A charity has called on politicians to tackle "our broken food environment" amid an "alarming" increase in cases of Type 2 diabetes among young people.

The charity estimates that the number of adults under 40 in Scotland diagnosed with the condition has climbed by 32%, from 6,293 in 2016/17 to 8,338 in 2022/23.

The incidence has risen roughly twice as fast among young adults compared to the general population, with cases of diabetes as a whole - including the rarer Type 1 - up by just 16% overall during the same period.

Type 2 diabetes has historically been associated with older people, and still remains relatively rare - accounting of 2.5% of the known cases in Scotland.


However, the condition is known to have more severe and acute consequences in people under 40 and, without the right treatment and support, it can lead to serious complications such as kidney failure and heart disease. 

Those who develop type 2 diabetes at a younger age are also more likely to die prematurely.

Similar patterns are being seen nationally, with cases of diabetes among under-40s up by 39% UK-wide since 2016.

In a report to be unveiled at the Houses of Parliament today, charity Diabetes UK said the figures were a "wake up call" as it urged the UK Government and policy makers to seize "a generational opportunity" to tackle the crisis with a range of measures, including addressing the factors causing obesity and health inequalities.

It calls for all political parties to commit to:

  • Better access to green space; affordable, healthy food; and quality housing.
  • A commitment to introduce restrictions around junk food promotions
  • Increased long-term investment in targeted support programmes for those most at risk of diabetes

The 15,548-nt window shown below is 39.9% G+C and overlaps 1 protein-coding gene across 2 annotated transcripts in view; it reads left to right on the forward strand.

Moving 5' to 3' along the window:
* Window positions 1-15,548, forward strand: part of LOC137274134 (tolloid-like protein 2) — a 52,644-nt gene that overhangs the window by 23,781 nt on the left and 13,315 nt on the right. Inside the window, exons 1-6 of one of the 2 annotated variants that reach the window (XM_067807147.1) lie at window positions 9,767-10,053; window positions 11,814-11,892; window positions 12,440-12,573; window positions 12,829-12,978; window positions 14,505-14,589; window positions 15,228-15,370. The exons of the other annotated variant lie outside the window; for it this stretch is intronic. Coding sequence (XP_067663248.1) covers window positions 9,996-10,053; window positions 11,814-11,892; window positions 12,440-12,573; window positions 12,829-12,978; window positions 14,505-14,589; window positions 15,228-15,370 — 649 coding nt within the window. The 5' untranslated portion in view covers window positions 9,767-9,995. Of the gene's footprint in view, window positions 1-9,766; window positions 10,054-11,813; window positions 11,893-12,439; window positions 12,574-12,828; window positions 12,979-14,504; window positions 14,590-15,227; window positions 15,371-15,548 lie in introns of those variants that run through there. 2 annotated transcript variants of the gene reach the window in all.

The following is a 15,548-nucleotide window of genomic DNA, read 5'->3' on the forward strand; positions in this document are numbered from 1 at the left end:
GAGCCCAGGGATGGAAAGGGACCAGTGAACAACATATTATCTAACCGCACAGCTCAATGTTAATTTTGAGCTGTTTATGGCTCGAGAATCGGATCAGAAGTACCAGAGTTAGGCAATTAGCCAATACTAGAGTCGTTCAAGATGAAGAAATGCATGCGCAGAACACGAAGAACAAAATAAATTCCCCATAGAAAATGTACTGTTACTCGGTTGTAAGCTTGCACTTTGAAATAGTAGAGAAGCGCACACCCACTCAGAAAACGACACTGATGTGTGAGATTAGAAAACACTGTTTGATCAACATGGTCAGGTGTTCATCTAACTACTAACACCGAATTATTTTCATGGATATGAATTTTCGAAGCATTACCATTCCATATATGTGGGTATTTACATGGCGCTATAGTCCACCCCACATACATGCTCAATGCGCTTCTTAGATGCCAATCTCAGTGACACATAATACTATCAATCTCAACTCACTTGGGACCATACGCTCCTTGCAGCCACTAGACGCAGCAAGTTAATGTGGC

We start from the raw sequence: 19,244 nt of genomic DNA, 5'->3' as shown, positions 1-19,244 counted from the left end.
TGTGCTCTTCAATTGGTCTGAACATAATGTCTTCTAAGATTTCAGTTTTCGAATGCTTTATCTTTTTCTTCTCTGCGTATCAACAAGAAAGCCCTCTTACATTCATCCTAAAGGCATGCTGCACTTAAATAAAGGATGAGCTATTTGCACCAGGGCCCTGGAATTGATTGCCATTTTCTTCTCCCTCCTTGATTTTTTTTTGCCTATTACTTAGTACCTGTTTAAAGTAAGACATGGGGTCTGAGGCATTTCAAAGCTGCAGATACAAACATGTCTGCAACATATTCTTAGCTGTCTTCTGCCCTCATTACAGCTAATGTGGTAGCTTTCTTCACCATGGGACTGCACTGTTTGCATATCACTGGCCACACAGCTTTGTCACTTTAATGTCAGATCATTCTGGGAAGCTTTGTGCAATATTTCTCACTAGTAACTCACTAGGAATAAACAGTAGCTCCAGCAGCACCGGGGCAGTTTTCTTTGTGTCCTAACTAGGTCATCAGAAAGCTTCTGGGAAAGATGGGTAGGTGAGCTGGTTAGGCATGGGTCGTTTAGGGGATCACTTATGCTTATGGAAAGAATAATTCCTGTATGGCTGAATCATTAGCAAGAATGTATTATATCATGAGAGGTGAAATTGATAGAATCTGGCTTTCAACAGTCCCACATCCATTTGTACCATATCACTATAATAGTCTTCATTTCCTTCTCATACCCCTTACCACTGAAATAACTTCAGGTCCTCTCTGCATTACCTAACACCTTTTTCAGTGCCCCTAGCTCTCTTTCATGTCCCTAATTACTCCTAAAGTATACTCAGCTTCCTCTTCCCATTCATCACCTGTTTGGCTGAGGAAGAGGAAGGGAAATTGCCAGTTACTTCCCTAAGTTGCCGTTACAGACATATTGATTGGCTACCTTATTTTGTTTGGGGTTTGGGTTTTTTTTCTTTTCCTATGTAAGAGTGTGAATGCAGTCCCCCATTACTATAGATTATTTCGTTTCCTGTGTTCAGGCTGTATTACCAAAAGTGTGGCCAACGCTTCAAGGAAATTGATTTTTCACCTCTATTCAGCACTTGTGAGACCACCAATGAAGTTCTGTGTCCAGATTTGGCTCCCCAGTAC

John Kinnear, National Director, Diabetes Scotland said: “The rise in diagnoses of type 2 diabetes in people under 40 in Scotland and across the UK is alarming.

“It’s a damning indictment of the barriers that many of us face to living a healthy life, where good food is affordable, and exercise is accessible.

“There is a generational opportunity to stop this crisis in its tracks and we are calling on all political parties to seize it.

"We need bold action to reverse the rising trend in type 2 diabetes, overturn our broken food environment and give every child and young person the best possible chance to grow up in good health."

The Herald: Cases of Type 2 diabetes across the UK in under-40sCases of Type 2 diabetes across the UK in under-40s (Image: DiabetesUK)

The Herald: Total known diabetes cases - Types 1 and 2 - all ages, across UKTotal known diabetes cases - Types 1 and 2 - all ages, across UK (Image: DiabetesUK)The Scottish Government is currently consulting again on proposals to restrict retail price promotions on products high in fat, sugar and salt - plans which were delayed during the pandemic and then sent back to the drawing board in the wake of the cost of living crisis and inflation.

Mr Kinnear said the charity "looks forward to robust legislation that supports people to eat well and have a healthy weight", adding: “The decisions taken now will not only determine the health of young people today, but also the next generation.”

There are also concerns that many people may be living with undiagnosed Type 2 diabetes.

A recent report by the Office for National Statistics estimated that, in England, 50% of those aged 16 to 44 with the condition had not yet received a diagnosis.

If that was also the case in Scotland, it would suggest that thousands of young people have developed diabetes without knowing about it.

There is no single cause for Type 2 diabetes, but genetics, age, ethnicity, bodyweight and individual physiology - if you are predisposed to store fat around your middle, for example, are all factors.

It comes amid growing concerns about the number of working age adults who have dropped out of the labour force due to ill health.

A recent study, presented at the European Congress on Obesity last week, found that people who are overweight and obese - major risk factors for the onset of Type 2 diabetes - were significantly more likely to take sick leave from work than healthy weight colleagues.